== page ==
Measuring methods and measuring devices customarily used to date have the disadvantage that the ratio of fluorescent light to the light required to excite the fluorescence is very low, with the result that a separation is required and, consequently, a miniaturization, which is necessary for many applications, has so far been ruled out.
Further known solutions do not achieve satisfactory separation between the exciting light and the fluorescent light.
To counter this, use has so far been made of an expensive, complicated optical design which requires many optical elements, which are also cost intensive, the result being, in particular, the appearance of problems with the miniaturization and process integration.
The known solutions also have the disadvantage that the detection of the measuring signal has proceeded relatively slowly and that furthermore, errors have occurred due to coupling drift (temperature fluctuation, mismatching, or due to modem coupling), and could be taken into account only with difficulty.
2. Description of the Related Art
DD 106 086 describes a measuring probe in which fluorescence is excited in a layer, the exciting light being directed onto the layer by a single optical fiber which surrounds, in the shape of a ring, at least one further optical fiber for fluorescent light. The fluorescent light can be measured with a detector, and the measured value thereof can be used as a measure of the content or the concentration of a material, as a consequence of fluorescence quenching. Use is made for a reference measurement of a second optical fiber which directs fluorescent light of a layer region, which is screened from the measurement medium, onto a second detector.
However, it is not possible with this solution to ensure a concrete and accurate local assignment of the detectable fluorescence intensity over the excited layer surface, something which is, however, also necessary for accurate measurements because of an imprecisely defined local excitation or a non-defined, inhomogeneous arrangement of the fluorescing material in the layer. Moreover, an absolute optical separation is necessary for a simultaneous reference measurement or further measurements for other materials.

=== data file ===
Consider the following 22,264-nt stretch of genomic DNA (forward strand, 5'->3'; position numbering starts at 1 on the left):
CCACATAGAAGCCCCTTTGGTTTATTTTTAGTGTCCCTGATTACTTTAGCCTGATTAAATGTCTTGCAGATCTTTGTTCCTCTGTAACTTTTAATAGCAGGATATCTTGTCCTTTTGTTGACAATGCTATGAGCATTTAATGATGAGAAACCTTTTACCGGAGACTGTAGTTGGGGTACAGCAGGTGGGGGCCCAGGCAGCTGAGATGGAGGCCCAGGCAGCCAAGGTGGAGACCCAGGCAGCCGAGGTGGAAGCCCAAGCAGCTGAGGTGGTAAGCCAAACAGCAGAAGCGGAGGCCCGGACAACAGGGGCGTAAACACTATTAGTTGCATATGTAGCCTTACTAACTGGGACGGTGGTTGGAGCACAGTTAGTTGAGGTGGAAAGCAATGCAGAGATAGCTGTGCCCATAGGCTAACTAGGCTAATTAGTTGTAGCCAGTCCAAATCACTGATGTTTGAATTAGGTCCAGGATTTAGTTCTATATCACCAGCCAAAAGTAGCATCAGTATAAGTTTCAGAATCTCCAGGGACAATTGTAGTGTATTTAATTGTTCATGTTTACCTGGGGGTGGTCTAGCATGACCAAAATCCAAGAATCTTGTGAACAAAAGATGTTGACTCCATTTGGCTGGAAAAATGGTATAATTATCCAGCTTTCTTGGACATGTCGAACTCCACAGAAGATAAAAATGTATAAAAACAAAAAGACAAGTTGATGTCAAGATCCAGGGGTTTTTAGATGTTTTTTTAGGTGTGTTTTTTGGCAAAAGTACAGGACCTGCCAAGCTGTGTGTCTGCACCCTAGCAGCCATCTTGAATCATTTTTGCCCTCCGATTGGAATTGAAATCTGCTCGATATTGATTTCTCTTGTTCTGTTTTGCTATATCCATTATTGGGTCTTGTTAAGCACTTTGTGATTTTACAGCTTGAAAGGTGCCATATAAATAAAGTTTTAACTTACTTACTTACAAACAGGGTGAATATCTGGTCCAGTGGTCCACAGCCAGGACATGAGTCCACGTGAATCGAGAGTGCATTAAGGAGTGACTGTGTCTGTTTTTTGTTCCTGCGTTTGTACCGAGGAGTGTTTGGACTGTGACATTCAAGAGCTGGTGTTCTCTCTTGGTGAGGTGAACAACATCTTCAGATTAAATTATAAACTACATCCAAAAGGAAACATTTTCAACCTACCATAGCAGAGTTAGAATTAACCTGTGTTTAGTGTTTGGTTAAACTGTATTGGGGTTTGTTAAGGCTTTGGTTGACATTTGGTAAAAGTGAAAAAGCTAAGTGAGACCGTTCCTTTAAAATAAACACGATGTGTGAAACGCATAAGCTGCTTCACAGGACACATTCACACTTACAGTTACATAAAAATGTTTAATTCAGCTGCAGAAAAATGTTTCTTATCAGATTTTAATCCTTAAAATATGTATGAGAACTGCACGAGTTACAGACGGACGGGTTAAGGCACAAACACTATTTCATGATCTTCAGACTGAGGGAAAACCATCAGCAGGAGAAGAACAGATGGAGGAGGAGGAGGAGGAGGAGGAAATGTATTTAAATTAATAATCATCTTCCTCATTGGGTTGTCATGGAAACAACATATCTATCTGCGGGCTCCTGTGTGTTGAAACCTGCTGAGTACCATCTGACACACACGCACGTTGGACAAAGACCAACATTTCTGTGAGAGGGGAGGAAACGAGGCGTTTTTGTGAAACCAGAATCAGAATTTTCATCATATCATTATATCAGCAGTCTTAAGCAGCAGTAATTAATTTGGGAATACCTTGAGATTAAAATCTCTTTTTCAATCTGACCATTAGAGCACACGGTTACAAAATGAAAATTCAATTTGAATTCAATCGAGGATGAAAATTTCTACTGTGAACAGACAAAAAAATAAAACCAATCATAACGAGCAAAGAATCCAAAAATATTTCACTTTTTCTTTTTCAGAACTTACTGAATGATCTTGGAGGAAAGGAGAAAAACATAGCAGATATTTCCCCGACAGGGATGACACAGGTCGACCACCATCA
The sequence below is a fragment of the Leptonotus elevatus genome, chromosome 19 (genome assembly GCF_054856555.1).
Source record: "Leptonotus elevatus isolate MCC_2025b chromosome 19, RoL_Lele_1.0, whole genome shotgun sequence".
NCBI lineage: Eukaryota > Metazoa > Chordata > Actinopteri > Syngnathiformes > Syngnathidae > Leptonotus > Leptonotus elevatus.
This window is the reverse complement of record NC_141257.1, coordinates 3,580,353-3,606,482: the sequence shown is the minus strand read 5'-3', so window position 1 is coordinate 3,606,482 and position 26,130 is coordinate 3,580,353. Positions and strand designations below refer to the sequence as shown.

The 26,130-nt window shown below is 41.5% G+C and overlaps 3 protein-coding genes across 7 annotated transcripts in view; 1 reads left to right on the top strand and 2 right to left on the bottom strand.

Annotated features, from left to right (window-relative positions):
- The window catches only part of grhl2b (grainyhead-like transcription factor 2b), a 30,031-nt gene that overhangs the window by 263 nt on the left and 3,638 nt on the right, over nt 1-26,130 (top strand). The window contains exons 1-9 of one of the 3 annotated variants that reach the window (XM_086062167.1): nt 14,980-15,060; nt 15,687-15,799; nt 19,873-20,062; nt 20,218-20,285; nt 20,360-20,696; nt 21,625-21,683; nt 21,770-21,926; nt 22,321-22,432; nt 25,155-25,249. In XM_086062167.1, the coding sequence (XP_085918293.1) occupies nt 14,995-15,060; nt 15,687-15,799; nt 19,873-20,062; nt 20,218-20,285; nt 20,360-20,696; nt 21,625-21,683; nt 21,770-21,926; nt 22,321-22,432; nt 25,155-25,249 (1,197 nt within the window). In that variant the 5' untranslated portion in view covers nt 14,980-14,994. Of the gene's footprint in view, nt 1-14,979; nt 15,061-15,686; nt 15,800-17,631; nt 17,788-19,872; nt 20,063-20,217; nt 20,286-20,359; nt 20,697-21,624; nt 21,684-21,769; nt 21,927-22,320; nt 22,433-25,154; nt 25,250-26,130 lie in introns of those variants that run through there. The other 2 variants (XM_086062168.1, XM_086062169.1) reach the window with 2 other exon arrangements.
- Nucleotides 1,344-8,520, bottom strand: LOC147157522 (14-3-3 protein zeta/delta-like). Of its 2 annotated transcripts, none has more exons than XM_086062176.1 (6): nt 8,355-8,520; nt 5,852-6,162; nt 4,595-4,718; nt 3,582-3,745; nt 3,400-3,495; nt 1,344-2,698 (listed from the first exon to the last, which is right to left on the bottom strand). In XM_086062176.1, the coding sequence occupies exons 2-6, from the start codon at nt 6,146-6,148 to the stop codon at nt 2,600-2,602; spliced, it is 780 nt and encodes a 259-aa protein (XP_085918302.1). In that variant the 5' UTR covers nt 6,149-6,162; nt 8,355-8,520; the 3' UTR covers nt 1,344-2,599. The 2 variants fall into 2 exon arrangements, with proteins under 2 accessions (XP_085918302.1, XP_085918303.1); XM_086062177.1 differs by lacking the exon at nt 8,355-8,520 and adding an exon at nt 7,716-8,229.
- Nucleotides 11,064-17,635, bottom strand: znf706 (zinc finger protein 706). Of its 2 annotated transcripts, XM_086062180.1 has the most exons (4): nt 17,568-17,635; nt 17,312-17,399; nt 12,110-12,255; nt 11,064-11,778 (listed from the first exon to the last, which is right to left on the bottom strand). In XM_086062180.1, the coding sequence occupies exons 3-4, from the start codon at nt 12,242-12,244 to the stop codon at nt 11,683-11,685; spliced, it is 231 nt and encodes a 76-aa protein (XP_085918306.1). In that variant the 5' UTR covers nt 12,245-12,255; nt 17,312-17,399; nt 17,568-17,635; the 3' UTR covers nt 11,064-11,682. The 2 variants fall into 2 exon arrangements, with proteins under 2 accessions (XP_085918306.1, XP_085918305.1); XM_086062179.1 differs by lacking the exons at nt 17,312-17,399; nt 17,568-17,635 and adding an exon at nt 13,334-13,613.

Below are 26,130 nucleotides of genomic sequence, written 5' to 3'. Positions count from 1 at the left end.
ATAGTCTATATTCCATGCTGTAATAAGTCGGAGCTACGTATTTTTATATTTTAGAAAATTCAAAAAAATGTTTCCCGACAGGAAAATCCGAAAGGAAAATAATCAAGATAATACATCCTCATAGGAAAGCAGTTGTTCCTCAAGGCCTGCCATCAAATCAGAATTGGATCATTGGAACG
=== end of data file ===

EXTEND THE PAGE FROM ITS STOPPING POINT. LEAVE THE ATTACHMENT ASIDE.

In addition, GB 2265711 A1 describes an optical fiber sensor in which two optical fibers inclined at a specific angle to one another are to be used. In this case, one of the optical fibers serves the purpose of sending light, and the other optical fiber serves the purpose of receiving reflected light and directing it onto a suitable detector. The alignment of the two optical fibers at an angle to one another is proposed there in order to achieve enlargement of the possible detection range of reflected light, since it is possible to achieve an enlarged overlap of the light exit cone with the light entrance cone of the two optical fibers.
U.S. Pat. No. 3,992,631 describes a system and a method for carrying out fluorescence immune tests in which, inter alia, reference is made to the possibility of using different optical fibers in a bundle arrangement.
It is therefore the object of the invention to propose a device which can be of miniaturized construction and therefore be adapted flexibly to different applications and achieves a satisfactory measuring accuracy.
According to the invention, this object is achieved by means of the features of Patent Claim 1. Advantageous embodiments and developments of the invention follow in the case of the use of the features named in the dependent claims.
The device according to the invention for measuring fluorescence excited by light at least one layer containing a fluorescing material essentially comprises a measuring head in which at least one light source which emits light of wavelength(s) exciting fluorescence(s) in the layer or layers, and at least one detector which measures the intensity of the fluorescent light, are held. The light directed onto the layer(s) in order to excite the fluorescence is directed onto the fluorescing layer via at least one optical conductor. In this case, the same optical conductor can also direct the fluorescent light onto the detector. A plurality of fluorescing layers can be arranged next to one another in a fashion separated from one another locally or, if appropriate, partially overlapping, and be irradiated in each case with exciting light.
It is important for the end faces of the optical conductors of the fluorescent light at the measuring face of the measuring head to be arranged and/or aligned taking account of the numerical apertures of all the optical conductors, in order to achieve an accurate measurement of each area of the fluorescence being measured. This is necessary for an accurate local assignment of values. In doing this, it is important that the numerical apertures of the optical fibers be chosen so that the entry and/or exit cones of each optical fiber overlap with the entry and/or exit cones of the adjacent optical fibers. If this overlap is not present, some of the fluorescent and/or reflected light will not be captured, and an accurate measurement will not be obtained. A further possibility for achieving this aim consists in aligning these optical conductors with reference to one or more layer(s) containing fluorescing material(s).